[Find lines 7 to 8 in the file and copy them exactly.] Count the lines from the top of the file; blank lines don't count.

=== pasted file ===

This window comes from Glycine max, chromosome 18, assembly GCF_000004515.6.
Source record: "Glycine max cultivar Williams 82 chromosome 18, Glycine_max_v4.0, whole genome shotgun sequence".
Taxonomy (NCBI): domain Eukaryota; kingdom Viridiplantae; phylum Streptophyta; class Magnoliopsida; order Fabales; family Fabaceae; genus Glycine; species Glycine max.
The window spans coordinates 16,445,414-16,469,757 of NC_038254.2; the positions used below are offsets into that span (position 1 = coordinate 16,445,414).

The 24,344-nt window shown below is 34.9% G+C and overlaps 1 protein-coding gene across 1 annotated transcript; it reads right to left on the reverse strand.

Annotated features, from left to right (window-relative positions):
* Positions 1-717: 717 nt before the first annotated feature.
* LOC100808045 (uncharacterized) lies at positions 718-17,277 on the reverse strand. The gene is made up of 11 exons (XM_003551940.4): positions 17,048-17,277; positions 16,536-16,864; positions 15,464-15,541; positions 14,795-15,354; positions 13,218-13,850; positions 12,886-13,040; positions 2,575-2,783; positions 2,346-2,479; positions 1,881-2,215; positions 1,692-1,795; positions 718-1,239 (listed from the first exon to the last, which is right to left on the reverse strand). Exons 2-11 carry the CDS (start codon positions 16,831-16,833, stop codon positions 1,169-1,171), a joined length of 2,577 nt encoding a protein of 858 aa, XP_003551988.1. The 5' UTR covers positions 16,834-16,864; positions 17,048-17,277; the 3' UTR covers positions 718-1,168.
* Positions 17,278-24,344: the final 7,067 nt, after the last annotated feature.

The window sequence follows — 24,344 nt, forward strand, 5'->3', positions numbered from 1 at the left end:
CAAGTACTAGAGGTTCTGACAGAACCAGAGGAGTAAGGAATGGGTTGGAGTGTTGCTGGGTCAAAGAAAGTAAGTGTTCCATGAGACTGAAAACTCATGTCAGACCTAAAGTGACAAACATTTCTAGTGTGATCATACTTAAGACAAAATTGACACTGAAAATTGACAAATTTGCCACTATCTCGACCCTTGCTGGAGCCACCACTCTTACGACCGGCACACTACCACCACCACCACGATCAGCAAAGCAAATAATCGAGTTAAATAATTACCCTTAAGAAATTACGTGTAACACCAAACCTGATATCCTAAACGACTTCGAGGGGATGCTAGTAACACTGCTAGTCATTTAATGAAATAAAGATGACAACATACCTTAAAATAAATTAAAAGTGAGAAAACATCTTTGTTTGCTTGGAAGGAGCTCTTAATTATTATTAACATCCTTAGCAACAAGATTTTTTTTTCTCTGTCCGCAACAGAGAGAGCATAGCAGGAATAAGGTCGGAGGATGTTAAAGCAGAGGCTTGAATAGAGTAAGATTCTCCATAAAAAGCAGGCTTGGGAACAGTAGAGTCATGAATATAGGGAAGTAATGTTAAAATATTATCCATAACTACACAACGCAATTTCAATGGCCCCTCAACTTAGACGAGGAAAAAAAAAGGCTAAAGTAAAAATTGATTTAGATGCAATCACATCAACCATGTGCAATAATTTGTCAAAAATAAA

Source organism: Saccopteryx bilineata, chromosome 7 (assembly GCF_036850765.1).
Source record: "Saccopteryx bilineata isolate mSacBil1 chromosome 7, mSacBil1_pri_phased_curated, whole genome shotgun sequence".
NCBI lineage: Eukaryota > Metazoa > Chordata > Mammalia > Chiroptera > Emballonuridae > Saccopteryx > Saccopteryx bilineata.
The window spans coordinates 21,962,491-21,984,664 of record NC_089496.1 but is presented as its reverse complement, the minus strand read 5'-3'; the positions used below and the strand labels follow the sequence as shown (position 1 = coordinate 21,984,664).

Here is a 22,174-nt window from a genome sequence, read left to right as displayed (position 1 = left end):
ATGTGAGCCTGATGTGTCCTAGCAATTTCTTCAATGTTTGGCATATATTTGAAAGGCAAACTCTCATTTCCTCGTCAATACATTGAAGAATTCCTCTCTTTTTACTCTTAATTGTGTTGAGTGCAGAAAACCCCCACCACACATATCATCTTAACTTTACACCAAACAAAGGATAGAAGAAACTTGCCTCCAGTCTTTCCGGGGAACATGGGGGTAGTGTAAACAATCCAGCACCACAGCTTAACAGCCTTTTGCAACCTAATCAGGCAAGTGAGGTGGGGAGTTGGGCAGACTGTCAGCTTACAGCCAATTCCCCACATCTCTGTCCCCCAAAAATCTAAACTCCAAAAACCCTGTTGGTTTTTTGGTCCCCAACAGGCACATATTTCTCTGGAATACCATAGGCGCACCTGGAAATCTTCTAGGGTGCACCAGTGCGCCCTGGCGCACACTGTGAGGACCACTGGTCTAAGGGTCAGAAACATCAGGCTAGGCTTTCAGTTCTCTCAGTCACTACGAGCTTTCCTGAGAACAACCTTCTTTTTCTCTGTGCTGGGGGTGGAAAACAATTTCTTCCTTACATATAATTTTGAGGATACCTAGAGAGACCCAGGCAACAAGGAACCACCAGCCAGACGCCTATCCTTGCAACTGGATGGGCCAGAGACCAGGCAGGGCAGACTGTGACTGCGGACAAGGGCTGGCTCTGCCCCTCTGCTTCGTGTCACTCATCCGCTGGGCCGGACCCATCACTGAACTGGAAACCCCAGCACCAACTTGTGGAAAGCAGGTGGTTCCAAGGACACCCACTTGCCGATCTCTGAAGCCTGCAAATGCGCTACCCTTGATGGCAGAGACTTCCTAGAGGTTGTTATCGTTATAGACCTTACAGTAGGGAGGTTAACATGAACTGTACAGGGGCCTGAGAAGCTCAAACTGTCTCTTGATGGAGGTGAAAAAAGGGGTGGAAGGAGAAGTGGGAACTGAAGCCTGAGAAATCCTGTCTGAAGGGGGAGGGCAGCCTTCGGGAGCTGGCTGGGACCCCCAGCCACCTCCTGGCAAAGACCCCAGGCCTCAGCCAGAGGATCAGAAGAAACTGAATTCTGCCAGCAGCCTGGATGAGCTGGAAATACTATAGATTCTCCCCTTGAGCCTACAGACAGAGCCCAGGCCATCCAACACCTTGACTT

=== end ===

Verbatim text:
* Positions 1-717: 717 nt before the first annotated feature.
* LOC100808045 (uncharacterized) lies at positions 718-17,277 on the reverse strand. The gene is made up of 11 exons (XM_003551940.4): positions 17,048-17,277; positions 16,536-16,864; positions 15,464-15,541; positions 14,795-15,354; positions 13,218-13,850; positions 12,886-13,040; positions 2,575-2,783; positions 2,346-2,479; positions 1,881-2,215; positions 1,692-1,795; positions 718-1,239 (listed from the first exon to the last, which is right to left on the reverse strand). Exons 2-11 carry the CDS (start codon positions 16,831-16,833, stop codon positions 1,169-1,171), a joined length of 2,577 nt encoding a protein of 858 aa, XP_003551988.1. The 5' UTR covers positions 16,834-16,864; positions 17,048-17,277; the 3' UTR covers positions 718-1,168.